Tim O’Brien with Naomi Bedford- The Appalachian Ballads
The Mackintosh Church , Sat 2nd February 2019
From Celtic Connections Festival 17 Jan to 3 Feb 2019
By BOB LESLIE
Anyone looking for a masterclass in musicianship couldn’t have done better than to attend this concert.
After a tight, competent opening set, centring on Appalachian ballads, by Naomi Bedford and her band (with local hero Justin Currie guesting on harmonies), the stage was set for the virtuoso talents of Tim O’Brien and his musical associates.
Starting with a bluegrass take on the old Judy Henske classic High Flying Bird, Tim and musical partner Jan Fabricius performed tightly-harmonised versions of Bill Withers’ classic Grandma’s Hands, Larry Groce’s When the Mist Clears Away, and The Drunkard’s Walk by J.D. Hutchison.
It has to be said that Tim’s guitar-picking reminded me of
those lines in that old John Sebastian song Nashville
“Well, there’s thirteen hundred and fifty two guitar pickers in Nashville
And they can pick more notes than the number of ants on a Tennessee ant hill”
And the worst part is that he makes it look easy!
To make guitar-pickers even more seethingly jealous, Tim and Jan were then joined onstage by Irish guitar maestro John Doyle to perform the Carter Family classic Little Annie.
Where the River Meets the Road – from Tim’s album of that name – saw the full band line-up as Scotland’s John McCusker, on fiddle, and Manchester’s Mike McGoldrick, on flute and whistle, stepped onto the stage.
Next came a preview from Tim’s forthcoming album Tim O’Brien Band – a song called Wind on which Jan Fabricius showed her skills on mandolin as well as her excellent harmonies. This also freed Tim up to pick up his fiddle and duel with John McCusker on a pair of reels, and then to accompany Dirk Powell’s classic mourning song My Love Lies in the Ground.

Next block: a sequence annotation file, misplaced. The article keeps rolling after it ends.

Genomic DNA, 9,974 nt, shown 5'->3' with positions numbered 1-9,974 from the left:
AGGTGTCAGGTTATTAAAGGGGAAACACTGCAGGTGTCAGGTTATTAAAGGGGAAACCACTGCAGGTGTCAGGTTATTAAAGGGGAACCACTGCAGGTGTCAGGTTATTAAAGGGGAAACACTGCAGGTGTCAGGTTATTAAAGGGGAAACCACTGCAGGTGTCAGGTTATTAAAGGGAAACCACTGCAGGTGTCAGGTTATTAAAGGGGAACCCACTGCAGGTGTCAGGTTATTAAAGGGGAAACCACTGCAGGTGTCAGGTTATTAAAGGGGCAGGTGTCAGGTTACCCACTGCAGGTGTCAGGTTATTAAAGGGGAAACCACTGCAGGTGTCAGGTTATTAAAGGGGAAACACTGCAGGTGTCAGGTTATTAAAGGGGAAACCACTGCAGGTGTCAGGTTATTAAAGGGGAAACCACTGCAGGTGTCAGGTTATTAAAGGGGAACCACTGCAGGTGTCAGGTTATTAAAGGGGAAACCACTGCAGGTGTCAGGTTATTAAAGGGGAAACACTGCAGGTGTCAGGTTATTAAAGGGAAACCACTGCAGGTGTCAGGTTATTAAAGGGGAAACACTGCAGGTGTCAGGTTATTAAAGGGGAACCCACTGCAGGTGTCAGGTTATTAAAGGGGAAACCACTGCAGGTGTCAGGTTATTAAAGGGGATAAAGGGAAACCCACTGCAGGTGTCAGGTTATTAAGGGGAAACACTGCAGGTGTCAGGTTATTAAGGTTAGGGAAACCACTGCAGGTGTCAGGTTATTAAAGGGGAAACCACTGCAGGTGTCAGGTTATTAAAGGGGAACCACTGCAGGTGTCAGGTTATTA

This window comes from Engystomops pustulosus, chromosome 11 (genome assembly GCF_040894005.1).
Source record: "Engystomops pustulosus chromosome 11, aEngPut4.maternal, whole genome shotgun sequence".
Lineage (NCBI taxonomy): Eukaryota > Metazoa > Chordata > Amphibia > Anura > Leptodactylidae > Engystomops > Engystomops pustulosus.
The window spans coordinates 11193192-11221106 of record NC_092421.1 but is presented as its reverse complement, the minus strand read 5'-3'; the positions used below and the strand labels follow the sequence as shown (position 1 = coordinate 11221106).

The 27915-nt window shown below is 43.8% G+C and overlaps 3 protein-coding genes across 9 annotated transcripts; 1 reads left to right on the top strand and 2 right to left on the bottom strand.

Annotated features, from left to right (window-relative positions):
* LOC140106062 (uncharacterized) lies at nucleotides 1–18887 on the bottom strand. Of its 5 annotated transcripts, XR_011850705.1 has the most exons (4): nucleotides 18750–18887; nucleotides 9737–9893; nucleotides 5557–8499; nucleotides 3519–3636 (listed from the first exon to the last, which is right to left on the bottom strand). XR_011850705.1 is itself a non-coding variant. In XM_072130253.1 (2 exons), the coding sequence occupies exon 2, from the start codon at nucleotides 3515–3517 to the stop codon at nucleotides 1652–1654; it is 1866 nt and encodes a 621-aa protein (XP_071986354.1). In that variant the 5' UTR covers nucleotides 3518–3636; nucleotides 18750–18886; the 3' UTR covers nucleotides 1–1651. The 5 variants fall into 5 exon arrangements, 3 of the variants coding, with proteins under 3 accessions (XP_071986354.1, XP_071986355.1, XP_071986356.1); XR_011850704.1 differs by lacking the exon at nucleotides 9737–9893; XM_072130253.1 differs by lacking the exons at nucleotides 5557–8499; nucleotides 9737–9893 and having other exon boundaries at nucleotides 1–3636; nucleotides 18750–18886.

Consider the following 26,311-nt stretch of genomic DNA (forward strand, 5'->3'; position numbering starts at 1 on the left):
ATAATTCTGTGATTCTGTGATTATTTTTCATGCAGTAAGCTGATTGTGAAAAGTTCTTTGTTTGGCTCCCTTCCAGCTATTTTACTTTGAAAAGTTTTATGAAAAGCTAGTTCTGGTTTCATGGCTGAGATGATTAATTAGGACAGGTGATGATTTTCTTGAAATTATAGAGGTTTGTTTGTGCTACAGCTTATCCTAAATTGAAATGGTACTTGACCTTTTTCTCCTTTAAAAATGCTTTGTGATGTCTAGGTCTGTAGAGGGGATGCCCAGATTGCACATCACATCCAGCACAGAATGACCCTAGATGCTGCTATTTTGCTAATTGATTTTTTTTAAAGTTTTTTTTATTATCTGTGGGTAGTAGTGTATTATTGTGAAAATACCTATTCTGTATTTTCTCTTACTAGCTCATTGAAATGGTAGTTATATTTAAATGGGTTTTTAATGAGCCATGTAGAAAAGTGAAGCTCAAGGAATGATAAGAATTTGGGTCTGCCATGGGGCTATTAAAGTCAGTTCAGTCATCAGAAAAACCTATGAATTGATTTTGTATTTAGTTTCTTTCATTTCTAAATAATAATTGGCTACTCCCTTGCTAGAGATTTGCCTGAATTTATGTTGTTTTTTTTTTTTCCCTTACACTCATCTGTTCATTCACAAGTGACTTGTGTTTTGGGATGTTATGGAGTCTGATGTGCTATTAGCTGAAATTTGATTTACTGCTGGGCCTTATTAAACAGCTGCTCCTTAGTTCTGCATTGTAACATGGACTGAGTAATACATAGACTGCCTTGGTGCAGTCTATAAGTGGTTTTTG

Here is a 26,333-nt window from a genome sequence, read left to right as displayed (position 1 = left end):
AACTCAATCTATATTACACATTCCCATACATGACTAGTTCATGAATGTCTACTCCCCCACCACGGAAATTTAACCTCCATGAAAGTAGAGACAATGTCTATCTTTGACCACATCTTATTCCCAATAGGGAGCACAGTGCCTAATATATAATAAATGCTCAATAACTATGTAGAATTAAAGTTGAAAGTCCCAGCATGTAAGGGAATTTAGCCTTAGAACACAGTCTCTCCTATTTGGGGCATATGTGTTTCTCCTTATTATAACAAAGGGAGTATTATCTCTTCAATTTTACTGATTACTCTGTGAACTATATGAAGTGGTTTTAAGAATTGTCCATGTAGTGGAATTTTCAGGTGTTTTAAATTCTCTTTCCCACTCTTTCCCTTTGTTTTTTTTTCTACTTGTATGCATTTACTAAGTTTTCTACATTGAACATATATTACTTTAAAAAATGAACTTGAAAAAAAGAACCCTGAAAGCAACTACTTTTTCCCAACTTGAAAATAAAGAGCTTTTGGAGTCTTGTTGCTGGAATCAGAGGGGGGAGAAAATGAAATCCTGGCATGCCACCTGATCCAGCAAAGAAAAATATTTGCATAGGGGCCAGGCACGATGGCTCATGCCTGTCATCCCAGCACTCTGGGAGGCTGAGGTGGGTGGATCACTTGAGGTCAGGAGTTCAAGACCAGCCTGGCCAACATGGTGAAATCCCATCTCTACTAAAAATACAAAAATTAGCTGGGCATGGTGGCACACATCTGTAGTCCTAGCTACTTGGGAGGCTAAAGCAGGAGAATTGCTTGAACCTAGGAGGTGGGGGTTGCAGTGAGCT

Turning back to mandolin, Tim played his self-penned La Gringa Renée – a phrygian-style instrumental inspired by “sitting under a coconut palm in Mexico”. This was followed by the similarly-themed Keith in a Palm Tree inspired by Keith Richard’s famous fall while climbing said tree.
We then heard a series of original numbers, starting with Tim’s beautiful song Guardian Angel – based on memories and family stories of a sister who died when he was only two years old – followed by Brother Wind and Look Down that Lonesome Road – the latter inspired by meeting and talking to a retired livestock auctioneer.
For the final song of the night – Bob Dylan’s Lay Down Your Weary Tune – Tim invited opening singer Naomi Bedford onstage to harmonise and sing a verse with the band. As the performers took their bows, the crowd rose to give them a standing ovation for a truly memorable concert.
I was lucky enough to secure an interview with Tim O’Brien and Jan Fabricius a few days before, during which I asked what they did when they were off the road. “We just sit about the house, singing and playing mandolins together!” Well, as the core members of this band, it was obvious that this approach had paid off handsomely as I’ve rarely seen such apparently effortless mutual musical understanding. Long may they continue so, and come back soon!